Coercive interrogation techniques used during the Bush administration to extract information from terrorist suspects are likely to have been unsuccessful and may have had many unintended negative effects on the suspect's memory and brain functions, says a new review of neuroscientific research.
A new article, published by Cell Press on September 21st in the journal, Trends in Cognitive Science
, reviews scientific evidence demonstrating that repeated and extreme stress and anxiety have a detrimental influence on brain functions related to memory.
Memos released by the US Department of Justice in April of 2009 detailing coercive interrogation techniques suggest that prolonged periods of shock, stress, anxiety, disorientation and lack of control are more effective than standard interrogatory techniques in making subjects reveal truthful information from memory. "This is based on the assumption that subjects will be motivated to reveal veridical information to end interrogation, and that extreme stress, shock and anxiety do not impact memory" says review author, Professor Shane O'Mara from the Institute of Neuroscience at Trinity College in Dublin, Ireland. "However, this model of the impact of extreme stress on memory and the brain is utterly unsupported by scientific evidence."
Psychological studies suggest that during extreme stress and anxiety, the captive will be conditioned to associate speaking with periods of safety. For the captor, when the captive speaks, the objective of gaining information will have been obtained and there will be relief from the unsavory task of administering these conditions of stress. Therefore, it is difficult or impossible to determine during the interrogation whether the captive is revealing truthful information or just talking to escape the torture. Research has also shown that extreme stress has a deleterious effect on the frontal lobe and is associated with the production of false memories.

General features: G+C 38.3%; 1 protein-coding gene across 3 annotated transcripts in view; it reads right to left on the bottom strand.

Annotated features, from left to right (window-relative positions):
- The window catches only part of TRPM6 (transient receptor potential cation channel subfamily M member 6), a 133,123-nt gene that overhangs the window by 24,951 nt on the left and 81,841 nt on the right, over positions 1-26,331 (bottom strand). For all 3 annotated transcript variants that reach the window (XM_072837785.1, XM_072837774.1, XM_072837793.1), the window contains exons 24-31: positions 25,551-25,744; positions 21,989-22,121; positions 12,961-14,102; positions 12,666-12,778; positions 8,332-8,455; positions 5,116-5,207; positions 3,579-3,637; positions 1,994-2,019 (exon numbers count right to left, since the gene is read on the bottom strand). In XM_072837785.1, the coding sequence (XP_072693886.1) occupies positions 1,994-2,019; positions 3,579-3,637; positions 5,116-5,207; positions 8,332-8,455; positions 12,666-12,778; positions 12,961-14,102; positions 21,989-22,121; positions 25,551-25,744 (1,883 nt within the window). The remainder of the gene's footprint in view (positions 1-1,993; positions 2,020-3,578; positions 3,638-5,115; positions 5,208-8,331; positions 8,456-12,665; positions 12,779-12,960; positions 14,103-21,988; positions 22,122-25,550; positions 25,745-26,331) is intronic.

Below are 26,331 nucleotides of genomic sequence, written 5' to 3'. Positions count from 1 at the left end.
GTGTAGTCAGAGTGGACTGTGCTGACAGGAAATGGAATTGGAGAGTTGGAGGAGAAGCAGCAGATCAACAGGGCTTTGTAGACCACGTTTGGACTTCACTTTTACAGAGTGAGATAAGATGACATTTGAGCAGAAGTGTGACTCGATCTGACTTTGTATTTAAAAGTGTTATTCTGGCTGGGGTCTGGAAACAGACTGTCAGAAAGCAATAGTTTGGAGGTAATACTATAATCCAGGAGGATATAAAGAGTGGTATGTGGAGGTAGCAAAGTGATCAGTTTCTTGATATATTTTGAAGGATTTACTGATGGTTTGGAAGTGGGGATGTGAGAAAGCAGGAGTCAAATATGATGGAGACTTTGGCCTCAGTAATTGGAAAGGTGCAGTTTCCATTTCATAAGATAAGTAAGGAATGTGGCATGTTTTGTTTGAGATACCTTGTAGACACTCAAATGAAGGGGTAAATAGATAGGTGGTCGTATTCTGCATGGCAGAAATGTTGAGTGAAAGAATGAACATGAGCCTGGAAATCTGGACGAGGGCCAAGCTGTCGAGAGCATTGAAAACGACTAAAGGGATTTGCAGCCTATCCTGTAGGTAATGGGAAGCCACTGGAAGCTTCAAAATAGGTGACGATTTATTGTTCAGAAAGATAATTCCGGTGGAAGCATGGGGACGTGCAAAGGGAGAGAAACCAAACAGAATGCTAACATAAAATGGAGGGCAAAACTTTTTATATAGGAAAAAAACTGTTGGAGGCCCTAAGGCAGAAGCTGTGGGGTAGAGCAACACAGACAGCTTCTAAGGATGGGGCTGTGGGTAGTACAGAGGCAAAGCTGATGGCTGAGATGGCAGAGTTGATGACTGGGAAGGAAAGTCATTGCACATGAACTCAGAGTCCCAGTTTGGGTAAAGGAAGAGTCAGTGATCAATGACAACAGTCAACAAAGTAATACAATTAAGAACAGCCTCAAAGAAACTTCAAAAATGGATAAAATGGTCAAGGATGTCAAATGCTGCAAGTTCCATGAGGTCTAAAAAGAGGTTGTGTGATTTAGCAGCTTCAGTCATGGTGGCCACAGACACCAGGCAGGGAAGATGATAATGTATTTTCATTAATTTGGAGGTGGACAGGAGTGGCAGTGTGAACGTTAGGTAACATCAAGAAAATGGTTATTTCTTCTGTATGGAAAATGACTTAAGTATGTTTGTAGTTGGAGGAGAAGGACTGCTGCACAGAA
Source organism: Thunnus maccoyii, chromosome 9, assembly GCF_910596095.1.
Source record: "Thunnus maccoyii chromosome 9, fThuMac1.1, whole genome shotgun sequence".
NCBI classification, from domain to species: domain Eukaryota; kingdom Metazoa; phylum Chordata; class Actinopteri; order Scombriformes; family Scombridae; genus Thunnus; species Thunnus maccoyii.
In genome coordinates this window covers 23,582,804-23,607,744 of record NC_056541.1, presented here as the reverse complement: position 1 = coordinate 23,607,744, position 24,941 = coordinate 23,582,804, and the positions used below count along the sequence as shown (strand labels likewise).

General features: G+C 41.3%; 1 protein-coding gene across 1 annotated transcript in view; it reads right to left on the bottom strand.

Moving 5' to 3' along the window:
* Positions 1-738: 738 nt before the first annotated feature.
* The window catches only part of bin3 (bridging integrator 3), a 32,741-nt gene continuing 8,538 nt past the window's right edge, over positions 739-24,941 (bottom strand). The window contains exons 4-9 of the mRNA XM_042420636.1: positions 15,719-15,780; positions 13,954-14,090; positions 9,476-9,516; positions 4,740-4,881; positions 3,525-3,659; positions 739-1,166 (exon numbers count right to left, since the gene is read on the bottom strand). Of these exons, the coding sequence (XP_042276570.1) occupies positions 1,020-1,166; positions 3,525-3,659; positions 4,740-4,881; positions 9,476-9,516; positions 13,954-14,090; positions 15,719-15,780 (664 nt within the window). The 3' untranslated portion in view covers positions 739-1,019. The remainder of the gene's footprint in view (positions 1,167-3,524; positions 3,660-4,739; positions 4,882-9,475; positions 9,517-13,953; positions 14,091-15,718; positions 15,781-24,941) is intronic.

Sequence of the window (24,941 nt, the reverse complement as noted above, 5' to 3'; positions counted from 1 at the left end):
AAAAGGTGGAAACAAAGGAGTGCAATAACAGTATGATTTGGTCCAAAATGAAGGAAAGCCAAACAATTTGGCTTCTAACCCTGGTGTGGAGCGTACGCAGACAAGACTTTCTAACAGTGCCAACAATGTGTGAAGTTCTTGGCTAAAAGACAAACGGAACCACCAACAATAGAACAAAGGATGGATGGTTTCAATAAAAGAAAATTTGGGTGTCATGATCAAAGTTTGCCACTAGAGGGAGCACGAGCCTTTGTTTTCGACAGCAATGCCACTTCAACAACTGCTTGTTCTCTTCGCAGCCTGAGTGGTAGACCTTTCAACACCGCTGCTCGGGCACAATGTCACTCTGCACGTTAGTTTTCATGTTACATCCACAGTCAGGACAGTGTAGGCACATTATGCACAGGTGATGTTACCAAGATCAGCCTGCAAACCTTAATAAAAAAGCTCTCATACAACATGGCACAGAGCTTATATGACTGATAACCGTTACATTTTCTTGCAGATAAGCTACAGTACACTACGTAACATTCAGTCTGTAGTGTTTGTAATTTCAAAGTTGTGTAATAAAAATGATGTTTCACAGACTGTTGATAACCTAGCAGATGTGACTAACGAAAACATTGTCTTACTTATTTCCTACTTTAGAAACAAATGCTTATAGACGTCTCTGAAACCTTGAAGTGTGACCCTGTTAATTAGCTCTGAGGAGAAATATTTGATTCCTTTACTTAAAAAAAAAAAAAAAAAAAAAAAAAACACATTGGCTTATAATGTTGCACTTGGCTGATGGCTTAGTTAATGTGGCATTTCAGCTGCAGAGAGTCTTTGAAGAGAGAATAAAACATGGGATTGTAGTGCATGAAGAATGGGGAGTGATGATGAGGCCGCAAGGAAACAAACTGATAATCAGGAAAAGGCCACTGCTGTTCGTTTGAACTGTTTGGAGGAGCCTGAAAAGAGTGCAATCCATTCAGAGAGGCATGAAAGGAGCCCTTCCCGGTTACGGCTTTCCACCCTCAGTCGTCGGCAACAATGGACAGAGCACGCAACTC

Neurochemical studies have revealed that the hippocampus and prefrontal cortex, brain regions integral to the process of memory, are rich in receptors for hormones that are activated by stress and sleep deprivation and which have been shown to have deleterious effects on memory. "To briefly summarize a vast, complex literature, prolonged and extreme stress inhibits the biological processes believed to support memory in the brain," says O'Mara. "For example, studies of extreme stress with Special Forces Soldiers have found that recall of previously-learned information was impaired after stress occurred." Waterboarding in particular is an extreme stressor and has the potential to elicit widespread stress-induced changes in the brain.
"Given our current cognitive neurobiological knowledge, it is unlikely that coercive interrogations involving extreme stress will facilitate release of truthful information from long term memory," concludes Professor O'Mara. "On the contrary, these techniques cause severe, repeated and prolonged stress, which compromises brain tissue supporting both memory and decision making."